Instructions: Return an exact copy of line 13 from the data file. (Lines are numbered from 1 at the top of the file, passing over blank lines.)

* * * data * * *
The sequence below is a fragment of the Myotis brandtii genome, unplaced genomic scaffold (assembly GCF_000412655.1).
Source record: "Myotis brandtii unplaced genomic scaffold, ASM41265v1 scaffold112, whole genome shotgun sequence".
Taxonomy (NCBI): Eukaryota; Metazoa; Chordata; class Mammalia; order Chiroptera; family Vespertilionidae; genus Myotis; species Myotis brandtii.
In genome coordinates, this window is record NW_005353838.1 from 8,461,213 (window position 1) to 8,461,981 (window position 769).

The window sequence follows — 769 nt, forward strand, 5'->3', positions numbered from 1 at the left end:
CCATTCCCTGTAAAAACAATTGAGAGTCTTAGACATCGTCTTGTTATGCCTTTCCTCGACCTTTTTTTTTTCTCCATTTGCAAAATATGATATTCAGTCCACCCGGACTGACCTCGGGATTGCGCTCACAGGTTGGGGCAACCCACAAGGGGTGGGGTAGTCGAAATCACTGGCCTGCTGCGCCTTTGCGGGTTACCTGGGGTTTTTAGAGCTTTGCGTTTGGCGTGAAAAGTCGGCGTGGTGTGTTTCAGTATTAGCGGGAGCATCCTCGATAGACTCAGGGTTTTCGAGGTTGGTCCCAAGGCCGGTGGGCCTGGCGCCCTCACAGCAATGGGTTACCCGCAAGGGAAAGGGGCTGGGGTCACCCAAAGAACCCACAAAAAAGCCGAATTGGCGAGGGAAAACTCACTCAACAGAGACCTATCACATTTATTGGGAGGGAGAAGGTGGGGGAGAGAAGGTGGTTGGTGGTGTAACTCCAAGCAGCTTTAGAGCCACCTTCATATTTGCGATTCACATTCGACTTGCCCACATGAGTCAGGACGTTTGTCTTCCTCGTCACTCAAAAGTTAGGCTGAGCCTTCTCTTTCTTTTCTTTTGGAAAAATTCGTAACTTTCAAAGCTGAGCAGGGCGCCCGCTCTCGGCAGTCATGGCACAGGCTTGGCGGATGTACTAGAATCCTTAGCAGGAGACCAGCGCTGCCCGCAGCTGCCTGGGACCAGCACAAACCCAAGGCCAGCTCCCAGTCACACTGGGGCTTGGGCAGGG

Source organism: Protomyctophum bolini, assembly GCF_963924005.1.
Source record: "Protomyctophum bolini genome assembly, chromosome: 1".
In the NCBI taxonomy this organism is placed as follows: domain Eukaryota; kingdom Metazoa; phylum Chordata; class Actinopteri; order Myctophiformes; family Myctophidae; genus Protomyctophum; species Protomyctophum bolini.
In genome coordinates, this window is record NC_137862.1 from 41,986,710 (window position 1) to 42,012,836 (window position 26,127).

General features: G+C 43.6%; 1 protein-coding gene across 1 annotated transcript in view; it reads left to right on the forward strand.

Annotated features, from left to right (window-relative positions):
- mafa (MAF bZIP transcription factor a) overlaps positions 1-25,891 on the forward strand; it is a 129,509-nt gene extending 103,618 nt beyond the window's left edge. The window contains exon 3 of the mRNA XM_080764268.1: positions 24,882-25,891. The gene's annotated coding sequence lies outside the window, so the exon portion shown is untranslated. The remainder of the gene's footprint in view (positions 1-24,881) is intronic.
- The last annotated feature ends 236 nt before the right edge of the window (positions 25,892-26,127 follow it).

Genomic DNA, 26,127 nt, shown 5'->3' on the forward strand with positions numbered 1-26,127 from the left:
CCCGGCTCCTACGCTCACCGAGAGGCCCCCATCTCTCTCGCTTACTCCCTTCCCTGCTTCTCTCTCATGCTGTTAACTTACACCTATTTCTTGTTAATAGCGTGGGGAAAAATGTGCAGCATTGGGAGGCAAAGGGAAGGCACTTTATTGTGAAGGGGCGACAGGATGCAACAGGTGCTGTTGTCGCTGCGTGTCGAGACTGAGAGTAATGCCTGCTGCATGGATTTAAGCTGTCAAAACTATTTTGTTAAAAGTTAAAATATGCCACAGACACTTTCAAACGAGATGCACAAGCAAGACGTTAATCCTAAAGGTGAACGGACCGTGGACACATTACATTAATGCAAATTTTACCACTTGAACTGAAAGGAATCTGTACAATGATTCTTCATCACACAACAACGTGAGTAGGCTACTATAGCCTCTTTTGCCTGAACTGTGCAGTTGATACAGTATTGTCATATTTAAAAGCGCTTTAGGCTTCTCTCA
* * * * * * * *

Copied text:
- mafa (MAF bZIP transcription factor a) overlaps positions 1-25,891 on the forward strand; it is a 129,509-nt gene extending 103,618 nt beyond the window's left edge. The window contains exon 3 of the mRNA XM_080764268.1: positions 24,882-25,891. The gene's annotated coding sequence lies outside the window, so the exon portion shown is untranslated. The remainder of the gene's footprint in view (positions 1-24,881) is intronic.